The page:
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Morsi declared as Egypt's presidential winner

06-25-2012 07:33 BJT

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Mohammed Morsi has been declared Egypt's first Islamist president after the free-est elections in the country's history. The candidate of the Muslim Brotherhood narrowly defeated Hosni Mubarak's last Prime Minister, Ahmed Shafiq in a race that has raised political tensions in Egypt to fever pitch. The country's last four presidents over the past six decades have all come from the ranks of the military.

This is the first time modern Egypt will be headed by an Islamist and a freely elected civilian.

Muslim Brotherhood's presidential cadidate Mohammed Morsi waves to the crowd
during a presidential campaign rally in May 2012. Morsi is declared the first
president of Egypt since a popular uprising ousted Hosni Mubarak, the head of
the electoral commission says.

Farouksultan, Chairman of Supreme constitutional Court, said, "The winner of the position of President of the Arab Republic of Egypt in the elections that took place on June 16 and 17 is Dr Mohammed Mohammed Morsi Issa El Ayat."

Morsi, chairman of the Muslim Brotherhood's Freedom and Justice Party, got 51.73 percent of votes in the presidential run-off, defeating his rival Ahmed Shafiq, who got 48.27 percent. According to the election commission, Morsi won 13.23 million votes, while Shafiq got 12.35 million. But the voter turnout was low, just over half the eligible 51 million voters.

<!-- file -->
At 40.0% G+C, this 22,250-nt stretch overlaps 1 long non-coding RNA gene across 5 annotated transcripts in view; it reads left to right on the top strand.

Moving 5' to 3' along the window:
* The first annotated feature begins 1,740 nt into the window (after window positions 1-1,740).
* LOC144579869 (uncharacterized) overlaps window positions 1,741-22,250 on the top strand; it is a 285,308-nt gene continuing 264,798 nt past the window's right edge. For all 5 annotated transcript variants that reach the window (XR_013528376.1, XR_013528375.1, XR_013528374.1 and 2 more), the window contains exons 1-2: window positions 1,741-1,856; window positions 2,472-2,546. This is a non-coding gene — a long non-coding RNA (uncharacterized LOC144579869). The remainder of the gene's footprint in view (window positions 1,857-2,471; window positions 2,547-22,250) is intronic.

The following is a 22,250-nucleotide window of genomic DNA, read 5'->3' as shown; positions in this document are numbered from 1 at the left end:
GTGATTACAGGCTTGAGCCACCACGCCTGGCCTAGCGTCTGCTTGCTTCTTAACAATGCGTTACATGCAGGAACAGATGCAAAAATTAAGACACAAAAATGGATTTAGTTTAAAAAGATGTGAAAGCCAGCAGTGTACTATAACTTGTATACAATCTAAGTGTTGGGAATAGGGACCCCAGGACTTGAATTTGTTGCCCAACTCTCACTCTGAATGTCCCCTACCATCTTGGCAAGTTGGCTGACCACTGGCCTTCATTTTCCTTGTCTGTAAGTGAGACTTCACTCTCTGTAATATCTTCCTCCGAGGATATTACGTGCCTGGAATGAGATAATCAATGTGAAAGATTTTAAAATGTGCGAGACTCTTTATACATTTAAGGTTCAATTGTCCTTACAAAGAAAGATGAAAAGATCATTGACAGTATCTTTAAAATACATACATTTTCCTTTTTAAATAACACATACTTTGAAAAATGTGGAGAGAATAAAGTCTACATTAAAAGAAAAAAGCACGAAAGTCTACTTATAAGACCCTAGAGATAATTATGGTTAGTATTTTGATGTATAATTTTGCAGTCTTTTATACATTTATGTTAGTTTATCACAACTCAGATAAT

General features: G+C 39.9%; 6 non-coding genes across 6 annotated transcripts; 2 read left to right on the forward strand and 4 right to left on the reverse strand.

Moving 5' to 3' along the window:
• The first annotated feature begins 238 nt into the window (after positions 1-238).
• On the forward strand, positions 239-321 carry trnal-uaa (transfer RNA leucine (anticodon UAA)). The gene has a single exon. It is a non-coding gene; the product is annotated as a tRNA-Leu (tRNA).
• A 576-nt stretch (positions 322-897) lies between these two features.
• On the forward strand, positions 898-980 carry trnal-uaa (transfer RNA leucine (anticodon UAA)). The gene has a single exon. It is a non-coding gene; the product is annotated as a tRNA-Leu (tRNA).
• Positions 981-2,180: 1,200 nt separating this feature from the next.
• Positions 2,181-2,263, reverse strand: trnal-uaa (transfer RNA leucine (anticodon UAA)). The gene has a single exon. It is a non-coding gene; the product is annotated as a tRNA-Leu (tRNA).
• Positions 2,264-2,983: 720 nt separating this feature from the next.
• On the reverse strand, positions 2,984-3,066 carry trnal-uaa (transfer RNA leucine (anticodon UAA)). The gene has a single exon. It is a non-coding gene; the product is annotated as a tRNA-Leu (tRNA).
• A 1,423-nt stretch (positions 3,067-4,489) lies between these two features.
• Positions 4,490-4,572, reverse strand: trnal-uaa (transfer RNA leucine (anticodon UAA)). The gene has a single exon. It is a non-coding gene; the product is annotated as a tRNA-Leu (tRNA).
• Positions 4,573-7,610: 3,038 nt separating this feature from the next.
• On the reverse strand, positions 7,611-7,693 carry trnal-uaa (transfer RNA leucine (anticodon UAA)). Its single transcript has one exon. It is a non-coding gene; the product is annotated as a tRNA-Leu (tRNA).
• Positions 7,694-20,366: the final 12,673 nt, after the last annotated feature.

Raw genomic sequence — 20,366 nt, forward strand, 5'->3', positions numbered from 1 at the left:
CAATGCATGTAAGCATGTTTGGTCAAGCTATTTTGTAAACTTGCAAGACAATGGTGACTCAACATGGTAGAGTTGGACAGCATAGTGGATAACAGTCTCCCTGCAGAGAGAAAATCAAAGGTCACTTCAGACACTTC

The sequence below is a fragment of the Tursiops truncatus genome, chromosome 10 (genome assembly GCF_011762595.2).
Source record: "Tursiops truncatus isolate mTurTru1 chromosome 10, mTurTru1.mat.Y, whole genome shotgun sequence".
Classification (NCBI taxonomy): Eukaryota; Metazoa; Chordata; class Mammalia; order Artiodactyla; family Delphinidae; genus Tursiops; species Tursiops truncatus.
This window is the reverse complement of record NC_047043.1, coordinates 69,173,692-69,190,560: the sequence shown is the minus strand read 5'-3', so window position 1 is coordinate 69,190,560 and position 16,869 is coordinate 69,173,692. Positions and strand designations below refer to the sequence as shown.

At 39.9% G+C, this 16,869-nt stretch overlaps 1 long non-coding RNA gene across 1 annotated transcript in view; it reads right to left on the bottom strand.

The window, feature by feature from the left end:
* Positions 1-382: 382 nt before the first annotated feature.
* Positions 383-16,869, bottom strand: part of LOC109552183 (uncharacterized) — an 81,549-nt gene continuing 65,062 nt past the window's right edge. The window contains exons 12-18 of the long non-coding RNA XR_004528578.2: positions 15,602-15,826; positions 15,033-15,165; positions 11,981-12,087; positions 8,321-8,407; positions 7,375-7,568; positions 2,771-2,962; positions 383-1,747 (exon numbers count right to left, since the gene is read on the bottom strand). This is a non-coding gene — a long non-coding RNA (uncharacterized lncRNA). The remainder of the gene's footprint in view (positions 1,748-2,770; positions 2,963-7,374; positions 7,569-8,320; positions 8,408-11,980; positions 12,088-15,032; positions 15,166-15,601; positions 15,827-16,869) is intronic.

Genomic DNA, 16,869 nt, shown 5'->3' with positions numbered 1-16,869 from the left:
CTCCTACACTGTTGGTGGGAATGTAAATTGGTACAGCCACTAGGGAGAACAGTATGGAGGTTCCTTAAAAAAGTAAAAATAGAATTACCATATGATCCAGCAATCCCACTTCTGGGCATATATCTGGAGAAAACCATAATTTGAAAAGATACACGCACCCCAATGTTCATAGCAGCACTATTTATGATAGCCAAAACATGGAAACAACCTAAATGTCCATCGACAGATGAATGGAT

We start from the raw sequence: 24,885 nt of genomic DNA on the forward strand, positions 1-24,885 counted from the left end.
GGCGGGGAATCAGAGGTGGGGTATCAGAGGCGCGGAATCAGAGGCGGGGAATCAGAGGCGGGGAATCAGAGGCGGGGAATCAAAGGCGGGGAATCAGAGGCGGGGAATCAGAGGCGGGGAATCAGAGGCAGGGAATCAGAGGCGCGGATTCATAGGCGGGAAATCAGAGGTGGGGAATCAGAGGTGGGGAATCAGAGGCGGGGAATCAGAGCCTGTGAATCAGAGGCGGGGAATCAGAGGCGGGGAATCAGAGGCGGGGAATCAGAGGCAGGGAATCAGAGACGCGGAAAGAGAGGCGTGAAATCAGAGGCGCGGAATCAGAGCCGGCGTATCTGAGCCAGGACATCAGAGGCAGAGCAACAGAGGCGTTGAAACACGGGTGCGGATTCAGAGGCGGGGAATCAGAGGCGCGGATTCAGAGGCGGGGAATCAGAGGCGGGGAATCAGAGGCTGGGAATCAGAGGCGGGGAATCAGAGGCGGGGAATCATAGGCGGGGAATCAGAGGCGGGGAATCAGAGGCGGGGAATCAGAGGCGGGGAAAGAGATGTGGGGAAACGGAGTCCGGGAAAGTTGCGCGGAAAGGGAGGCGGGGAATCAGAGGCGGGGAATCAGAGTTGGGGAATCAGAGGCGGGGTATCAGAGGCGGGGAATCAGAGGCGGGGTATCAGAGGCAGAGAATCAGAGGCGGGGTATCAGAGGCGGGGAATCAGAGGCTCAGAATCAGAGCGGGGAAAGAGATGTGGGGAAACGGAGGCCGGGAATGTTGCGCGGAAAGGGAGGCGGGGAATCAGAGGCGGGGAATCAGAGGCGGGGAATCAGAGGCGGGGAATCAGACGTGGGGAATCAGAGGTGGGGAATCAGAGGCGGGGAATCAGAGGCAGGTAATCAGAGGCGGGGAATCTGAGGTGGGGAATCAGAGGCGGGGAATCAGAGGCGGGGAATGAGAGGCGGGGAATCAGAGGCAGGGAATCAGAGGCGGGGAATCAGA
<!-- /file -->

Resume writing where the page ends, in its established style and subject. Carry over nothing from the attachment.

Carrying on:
Egyptian protesters celebrate the victory of Mohammed Morsi in the country's
presidential election, in Tahrir Square in Cairo, Egypt, Sunday, June 24, 2012.

The announcement was the culmination of a tumultuous, 16-month transition that was supposed to bring democratic rule, but was tightly controlled and curtailed by the military rulers who took power from Hosni Mubarak. The announcement of the result itself was further delayed as the election commission investigated claims of ballot-rigging and other complaints, raising fears the military would hold onto control.

Even now, the outcome will still not put an end to the main power struggle in the country now between Morsi's Muslim Brotherhood and the military.


Editor:Bai Yang |Source: CNTV.CN

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